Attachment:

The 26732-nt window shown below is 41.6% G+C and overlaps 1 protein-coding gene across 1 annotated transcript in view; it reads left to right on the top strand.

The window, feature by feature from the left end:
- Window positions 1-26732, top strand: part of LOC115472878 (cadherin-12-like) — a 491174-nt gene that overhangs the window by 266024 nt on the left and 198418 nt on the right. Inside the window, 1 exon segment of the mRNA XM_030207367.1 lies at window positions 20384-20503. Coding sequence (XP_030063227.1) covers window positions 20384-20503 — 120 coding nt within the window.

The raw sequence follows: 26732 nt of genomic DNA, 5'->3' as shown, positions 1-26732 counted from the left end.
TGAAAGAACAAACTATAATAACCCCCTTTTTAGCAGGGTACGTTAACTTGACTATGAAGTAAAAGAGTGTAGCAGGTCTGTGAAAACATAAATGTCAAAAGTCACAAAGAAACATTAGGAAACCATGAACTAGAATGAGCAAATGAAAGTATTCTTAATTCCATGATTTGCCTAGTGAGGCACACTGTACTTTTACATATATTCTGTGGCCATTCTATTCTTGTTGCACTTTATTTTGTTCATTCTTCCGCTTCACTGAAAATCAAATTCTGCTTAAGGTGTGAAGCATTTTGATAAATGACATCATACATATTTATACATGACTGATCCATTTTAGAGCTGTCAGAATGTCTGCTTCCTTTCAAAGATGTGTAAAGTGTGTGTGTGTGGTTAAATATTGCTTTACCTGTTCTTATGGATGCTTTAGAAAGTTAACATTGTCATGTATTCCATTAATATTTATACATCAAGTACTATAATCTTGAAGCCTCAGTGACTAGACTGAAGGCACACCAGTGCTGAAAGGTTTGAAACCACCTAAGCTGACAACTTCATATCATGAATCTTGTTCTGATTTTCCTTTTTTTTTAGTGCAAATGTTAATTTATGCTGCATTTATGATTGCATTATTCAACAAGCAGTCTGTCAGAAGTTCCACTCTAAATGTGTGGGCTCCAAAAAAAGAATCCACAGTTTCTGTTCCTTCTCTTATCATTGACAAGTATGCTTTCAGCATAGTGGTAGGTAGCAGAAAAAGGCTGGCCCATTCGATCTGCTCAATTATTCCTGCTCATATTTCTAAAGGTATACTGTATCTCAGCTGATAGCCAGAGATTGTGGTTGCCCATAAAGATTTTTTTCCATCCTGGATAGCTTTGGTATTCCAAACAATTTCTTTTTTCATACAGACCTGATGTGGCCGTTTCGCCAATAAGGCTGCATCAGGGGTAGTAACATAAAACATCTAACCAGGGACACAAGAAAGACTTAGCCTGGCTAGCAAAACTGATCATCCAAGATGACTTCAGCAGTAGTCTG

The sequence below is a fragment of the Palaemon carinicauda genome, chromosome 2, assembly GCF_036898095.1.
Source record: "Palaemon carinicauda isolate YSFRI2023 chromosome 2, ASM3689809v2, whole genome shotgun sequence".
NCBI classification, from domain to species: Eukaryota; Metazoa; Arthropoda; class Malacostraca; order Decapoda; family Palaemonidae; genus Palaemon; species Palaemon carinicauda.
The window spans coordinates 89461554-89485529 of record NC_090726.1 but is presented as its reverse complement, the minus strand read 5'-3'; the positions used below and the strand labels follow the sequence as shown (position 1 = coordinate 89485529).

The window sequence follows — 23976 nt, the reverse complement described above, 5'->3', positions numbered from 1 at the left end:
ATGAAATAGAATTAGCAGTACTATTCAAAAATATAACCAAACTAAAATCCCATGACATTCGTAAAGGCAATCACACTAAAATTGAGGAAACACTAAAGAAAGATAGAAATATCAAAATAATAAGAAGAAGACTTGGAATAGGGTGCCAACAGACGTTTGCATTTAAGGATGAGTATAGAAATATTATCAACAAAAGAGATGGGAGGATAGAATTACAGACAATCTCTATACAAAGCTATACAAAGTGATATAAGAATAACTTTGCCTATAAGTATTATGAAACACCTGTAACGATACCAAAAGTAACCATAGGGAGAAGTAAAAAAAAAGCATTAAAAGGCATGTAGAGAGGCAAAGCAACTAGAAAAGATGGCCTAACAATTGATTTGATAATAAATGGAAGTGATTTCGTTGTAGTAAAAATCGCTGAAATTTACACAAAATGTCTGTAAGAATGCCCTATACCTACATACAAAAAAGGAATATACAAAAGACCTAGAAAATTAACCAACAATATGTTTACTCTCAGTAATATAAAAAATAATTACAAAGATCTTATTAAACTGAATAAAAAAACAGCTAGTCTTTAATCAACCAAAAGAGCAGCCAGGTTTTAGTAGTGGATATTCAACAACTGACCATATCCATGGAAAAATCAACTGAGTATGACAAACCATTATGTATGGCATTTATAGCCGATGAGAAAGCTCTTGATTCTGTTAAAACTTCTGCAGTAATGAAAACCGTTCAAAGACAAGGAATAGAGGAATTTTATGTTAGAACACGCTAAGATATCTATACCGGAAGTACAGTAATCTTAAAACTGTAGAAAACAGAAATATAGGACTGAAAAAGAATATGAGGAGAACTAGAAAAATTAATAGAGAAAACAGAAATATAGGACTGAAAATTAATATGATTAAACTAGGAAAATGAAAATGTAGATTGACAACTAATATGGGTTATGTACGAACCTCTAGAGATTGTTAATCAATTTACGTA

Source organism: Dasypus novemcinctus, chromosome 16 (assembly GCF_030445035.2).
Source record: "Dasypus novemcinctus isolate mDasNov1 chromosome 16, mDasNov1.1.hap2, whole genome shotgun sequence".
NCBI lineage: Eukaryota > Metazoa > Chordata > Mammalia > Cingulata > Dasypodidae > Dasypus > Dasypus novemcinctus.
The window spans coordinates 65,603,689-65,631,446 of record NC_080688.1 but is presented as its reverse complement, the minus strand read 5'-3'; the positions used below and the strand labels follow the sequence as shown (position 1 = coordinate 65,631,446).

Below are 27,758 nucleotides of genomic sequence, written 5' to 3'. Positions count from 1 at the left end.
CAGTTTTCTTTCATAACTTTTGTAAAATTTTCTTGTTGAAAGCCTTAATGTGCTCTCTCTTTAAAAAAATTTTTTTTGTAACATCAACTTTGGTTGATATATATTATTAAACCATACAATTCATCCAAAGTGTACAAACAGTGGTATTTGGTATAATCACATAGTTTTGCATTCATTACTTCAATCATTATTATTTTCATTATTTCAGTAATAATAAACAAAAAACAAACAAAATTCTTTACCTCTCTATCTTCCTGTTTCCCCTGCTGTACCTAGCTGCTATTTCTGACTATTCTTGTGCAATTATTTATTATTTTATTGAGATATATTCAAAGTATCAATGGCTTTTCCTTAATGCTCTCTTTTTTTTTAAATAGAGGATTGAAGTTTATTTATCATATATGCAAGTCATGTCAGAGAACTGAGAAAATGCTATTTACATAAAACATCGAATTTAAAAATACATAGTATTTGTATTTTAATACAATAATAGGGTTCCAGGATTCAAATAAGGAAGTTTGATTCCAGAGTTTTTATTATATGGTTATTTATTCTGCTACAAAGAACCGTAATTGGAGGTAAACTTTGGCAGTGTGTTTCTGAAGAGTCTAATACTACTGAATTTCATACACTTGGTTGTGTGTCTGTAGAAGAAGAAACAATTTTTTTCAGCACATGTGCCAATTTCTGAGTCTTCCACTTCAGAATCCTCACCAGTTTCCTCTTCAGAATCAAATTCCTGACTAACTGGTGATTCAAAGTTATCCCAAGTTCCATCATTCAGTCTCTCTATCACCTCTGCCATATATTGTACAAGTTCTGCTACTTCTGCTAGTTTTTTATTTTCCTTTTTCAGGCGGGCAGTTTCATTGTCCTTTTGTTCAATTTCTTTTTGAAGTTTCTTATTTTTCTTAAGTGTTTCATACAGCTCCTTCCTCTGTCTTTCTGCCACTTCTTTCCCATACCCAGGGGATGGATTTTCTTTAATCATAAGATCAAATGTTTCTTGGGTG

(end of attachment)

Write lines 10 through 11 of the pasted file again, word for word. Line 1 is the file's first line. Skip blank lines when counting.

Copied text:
The window sequence follows — 23976 nt, the reverse complement described above, 5'->3', positions numbered from 1 at the left end:
ATGAAATAGAATTAGCAGTACTATTCAAAAATATAACCAAACTAAAATCCCATGACATTCGTAAAGGCAATCACACTAAAATTGAGGAAACACTAAAGAAAGATAGAAATATCAAAATAATAAGAAGAAGACTTGGAATAGGGTGCCAACAGACGTTTGCATTTAAGGATGAGTATAGAAATATTATCAACAAAAGAGATGGGAGGATAGAATTACAGACAATCTCTATACAAAGCTATACAAAGTGATATAAGAATAACTTTGCCTATAAGTATTATGAAACACCTGTAACGATACCAAAAGTAACCATAGGGAGAAGTAAAAAAAAAGCATTAAAAGGCATGTAGAGAGGCAAAGCAACTAGAAAAGATGGCCTAACAATTGATTTGATAATAAATGGAAGTGATTTCGTTGTAGTAAAAATCGCTGAAATTTACACAAAATGTCTGTAAGAATGCCCTATACCTACATACAAAAAAGGAATATACAAAAGACCTAGAAAATTAACCAACAATATGTTTACTCTCAGTAATATAAAAAATAATTACAAAGATCTTATTAAACTGAATAAAAAAACAGCTAGTCTTTAATCAACCAAAAGAGCAGCCAGGTTTTAGTAGTGGATATTCAACAACTGACCATATCCATGGAAAAATCAACTGAGTATGACAAACCATTATGTATGGCATTTATAGCCGATGAGAAAGCTCTTGATTCTGTTAAAACTTCTGCAGTAATGAAAACCGTTCAAAGACAAGGAATAGAGGAATTTTATGTTAGAACACGCTAAGATATCTATACCGGAAGTACAGTAATCTTAAAACTGTAGAAAACAGAAATATAGGACTGAAAAAGAATATGAGGAGAACTAGAAAAATTAATAGAGAAAACAGAAATATAGGACTGAAAATTAATATGATTAAACTAGGAAAATGAAAATGTAGATTGACAACTAATATGGGTTATGTACGAACCTCTAGAGATTGTTAATCAATTTACGTA